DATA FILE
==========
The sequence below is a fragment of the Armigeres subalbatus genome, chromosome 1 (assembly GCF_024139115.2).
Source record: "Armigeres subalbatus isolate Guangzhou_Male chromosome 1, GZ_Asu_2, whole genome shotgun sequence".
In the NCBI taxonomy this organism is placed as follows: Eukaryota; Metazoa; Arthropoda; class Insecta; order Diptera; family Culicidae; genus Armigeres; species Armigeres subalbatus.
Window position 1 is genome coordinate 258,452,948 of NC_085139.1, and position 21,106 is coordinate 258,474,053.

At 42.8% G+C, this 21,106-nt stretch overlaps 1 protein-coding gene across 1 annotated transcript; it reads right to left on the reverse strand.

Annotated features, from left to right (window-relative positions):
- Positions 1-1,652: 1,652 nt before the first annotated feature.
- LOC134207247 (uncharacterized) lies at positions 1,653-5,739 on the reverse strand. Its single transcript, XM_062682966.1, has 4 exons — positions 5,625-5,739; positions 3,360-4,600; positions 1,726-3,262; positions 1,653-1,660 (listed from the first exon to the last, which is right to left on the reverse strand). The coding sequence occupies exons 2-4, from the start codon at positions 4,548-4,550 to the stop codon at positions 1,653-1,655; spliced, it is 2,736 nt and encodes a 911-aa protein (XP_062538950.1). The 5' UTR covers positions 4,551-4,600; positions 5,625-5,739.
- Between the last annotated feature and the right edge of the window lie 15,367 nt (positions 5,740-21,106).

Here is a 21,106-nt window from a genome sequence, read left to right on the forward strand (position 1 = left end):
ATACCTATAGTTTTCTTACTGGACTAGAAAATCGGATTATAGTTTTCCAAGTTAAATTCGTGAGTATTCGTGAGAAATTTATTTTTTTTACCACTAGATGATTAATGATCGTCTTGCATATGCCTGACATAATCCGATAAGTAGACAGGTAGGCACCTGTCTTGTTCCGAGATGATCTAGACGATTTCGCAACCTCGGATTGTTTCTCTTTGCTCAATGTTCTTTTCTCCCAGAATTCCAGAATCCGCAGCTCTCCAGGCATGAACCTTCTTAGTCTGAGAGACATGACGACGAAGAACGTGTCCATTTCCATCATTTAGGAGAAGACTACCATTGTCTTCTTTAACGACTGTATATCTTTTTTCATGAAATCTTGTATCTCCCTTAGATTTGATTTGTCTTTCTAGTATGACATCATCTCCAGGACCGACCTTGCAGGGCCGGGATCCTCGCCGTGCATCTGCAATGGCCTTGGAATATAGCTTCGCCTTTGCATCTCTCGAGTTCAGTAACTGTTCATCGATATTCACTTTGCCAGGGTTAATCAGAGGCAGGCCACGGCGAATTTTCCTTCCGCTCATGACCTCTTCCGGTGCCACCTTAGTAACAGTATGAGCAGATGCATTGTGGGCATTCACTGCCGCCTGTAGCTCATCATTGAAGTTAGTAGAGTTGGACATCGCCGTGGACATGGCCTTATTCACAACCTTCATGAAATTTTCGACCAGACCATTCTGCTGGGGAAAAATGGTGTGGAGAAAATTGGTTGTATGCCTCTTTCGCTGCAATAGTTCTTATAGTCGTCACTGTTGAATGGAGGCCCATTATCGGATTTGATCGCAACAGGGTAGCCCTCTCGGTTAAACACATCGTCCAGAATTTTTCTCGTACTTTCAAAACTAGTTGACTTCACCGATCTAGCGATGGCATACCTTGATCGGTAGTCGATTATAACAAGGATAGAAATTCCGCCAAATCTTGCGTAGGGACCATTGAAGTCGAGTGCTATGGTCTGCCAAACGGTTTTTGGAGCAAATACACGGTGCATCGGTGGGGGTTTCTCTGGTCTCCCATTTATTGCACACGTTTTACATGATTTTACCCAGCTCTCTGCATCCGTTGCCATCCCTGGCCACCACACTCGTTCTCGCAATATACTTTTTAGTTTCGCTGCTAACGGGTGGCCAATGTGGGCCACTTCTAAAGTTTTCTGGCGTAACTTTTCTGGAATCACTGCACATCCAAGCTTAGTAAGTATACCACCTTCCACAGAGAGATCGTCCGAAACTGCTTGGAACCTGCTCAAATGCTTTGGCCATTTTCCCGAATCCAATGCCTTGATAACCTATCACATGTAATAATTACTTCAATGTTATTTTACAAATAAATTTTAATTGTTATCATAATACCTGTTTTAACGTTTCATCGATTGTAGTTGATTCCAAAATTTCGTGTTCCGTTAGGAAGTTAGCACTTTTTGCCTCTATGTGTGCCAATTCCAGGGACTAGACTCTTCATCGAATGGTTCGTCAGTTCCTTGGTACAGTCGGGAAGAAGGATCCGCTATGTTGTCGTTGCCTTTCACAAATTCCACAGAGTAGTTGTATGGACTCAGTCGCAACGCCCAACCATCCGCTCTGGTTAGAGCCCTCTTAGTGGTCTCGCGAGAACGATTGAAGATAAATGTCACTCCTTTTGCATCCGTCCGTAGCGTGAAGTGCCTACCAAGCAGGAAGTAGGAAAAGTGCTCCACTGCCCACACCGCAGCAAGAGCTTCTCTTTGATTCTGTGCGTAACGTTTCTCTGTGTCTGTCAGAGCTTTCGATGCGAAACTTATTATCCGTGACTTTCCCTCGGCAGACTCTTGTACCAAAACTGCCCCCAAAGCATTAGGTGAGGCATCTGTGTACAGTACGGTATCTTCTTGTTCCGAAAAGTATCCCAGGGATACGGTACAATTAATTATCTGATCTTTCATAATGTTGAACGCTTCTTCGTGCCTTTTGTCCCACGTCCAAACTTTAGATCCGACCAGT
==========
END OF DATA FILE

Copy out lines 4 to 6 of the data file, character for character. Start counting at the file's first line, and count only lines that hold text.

Window position 1 is genome coordinate 258,452,948 of NC_085139.1, and position 21,106 is coordinate 258,474,053.

At 42.8% G+C, this 21,106-nt stretch overlaps 1 protein-coding gene across 1 annotated transcript; it reads right to left on the reverse strand.

Annotated features, from left to right (window-relative positions):